The oil giant joined rival BP in posting better-than-expected underlying earnings for the first three months of 2022, at 9.1 billion US dollars (£7.2 billion) – nearly three times the 3.2 billion dollars (£2.5 billion) reported a year earlier.
The sector is reaping the benefits of rocketing oil and gas prices, which have been pushed to record levels by Russia’s invasion of Ukraine and surging demand as economies emerge from the pandemic.
Chancellor Rishi Sunak has so far resisted pressure to make the firms pay more tax, instead looking to companies making big profits to invest the cash back into the UK.
Like its FTSE 100 Index rival BP, Shell’s figures also showed a hit from its move to pull out of Russia due to the Ukraine war as it booked a 3.9 billion dollar (£3.1 billion) charge.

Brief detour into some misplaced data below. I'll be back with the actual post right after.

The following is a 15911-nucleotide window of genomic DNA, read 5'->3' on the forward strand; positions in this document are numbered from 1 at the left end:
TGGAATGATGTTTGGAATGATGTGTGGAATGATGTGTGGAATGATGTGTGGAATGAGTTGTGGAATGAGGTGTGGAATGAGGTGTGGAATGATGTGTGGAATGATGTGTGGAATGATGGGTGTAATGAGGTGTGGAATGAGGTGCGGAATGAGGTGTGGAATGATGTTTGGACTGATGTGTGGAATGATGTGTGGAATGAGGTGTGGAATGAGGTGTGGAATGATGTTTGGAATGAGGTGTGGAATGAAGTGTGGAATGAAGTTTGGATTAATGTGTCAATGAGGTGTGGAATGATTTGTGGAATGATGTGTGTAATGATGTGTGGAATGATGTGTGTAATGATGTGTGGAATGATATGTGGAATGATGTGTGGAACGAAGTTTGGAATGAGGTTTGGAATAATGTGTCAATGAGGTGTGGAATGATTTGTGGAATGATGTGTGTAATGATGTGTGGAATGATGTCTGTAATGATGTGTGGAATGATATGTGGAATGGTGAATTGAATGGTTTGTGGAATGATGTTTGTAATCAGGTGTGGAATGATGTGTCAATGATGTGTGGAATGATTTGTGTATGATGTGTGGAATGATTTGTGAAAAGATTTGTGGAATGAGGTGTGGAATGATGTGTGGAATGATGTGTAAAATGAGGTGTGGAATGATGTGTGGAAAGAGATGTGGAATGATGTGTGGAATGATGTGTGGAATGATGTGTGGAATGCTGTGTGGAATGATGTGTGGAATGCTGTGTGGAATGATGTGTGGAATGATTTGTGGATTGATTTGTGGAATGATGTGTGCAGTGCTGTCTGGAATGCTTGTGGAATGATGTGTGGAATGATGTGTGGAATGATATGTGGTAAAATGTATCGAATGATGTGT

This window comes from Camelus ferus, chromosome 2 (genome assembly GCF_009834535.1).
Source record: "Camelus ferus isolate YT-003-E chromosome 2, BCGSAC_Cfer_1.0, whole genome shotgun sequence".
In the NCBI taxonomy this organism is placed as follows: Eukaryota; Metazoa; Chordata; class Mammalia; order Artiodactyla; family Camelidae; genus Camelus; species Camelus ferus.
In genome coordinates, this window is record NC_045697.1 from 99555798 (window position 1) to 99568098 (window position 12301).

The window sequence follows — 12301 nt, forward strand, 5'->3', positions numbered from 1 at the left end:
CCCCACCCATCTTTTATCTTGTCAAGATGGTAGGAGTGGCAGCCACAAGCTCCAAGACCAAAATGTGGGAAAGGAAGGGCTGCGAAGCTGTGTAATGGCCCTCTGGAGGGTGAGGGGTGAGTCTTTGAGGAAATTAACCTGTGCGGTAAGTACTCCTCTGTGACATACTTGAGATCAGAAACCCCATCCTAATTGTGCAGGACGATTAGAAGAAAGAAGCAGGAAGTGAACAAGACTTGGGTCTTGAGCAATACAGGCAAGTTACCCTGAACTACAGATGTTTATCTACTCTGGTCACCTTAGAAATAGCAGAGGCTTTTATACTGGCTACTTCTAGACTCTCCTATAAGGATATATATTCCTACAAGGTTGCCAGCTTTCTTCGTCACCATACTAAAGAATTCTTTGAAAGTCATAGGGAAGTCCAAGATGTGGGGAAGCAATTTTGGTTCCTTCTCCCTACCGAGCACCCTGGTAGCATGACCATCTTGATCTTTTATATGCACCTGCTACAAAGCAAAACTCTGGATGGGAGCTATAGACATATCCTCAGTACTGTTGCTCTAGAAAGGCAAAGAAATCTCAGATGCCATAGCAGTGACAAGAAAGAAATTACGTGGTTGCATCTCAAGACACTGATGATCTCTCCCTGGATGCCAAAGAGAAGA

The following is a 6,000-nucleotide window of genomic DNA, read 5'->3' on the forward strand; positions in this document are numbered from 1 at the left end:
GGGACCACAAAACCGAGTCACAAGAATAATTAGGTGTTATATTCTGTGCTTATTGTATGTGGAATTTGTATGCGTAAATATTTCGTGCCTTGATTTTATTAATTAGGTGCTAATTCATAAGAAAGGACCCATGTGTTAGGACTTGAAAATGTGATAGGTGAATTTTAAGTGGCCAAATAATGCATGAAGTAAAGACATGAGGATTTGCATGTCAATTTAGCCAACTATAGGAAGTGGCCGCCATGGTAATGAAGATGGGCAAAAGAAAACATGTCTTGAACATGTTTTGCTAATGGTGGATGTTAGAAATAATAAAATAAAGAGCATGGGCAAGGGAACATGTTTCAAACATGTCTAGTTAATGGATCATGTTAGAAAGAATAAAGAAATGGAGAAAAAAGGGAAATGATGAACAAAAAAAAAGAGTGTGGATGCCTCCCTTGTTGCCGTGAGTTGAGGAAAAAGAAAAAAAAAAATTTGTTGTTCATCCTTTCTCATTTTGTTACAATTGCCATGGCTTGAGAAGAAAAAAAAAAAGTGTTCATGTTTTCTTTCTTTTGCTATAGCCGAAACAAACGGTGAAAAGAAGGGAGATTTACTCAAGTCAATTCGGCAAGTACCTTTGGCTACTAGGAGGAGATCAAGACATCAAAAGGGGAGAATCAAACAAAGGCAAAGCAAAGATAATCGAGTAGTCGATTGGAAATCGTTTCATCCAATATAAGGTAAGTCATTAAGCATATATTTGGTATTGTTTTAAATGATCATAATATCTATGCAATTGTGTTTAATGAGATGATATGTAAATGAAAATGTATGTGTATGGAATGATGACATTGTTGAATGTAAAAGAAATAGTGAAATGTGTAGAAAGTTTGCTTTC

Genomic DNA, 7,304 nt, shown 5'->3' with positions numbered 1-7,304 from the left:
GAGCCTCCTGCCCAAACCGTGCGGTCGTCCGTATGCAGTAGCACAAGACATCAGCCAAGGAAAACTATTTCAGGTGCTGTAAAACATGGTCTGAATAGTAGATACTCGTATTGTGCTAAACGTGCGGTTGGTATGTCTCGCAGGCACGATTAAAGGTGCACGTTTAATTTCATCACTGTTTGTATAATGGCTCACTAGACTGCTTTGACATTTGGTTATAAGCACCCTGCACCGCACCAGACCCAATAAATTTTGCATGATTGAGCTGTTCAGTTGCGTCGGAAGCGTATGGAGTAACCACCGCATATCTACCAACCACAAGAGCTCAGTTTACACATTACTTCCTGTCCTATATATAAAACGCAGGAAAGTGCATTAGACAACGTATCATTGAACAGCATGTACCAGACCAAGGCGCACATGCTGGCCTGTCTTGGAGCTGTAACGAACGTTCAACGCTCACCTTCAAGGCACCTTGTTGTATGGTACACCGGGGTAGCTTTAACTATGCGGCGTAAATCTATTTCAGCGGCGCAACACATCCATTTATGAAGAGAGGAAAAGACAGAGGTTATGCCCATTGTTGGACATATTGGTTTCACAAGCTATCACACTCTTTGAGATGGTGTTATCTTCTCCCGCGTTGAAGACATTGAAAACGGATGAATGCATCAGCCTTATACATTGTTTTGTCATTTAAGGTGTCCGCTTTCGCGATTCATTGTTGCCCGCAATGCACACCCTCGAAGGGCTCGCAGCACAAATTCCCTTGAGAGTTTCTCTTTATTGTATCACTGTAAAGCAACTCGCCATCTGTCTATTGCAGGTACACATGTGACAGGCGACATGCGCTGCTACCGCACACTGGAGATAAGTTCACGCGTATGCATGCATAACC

Despite this, it still saw current cost of supply (CCS) earnings attributable to shareholders jump to 5 billion dollars (£4 billion) in the quarter, up from 4.3 billion dollars (£3.4 billion) a year ago, though it was down 38% on the previous three months.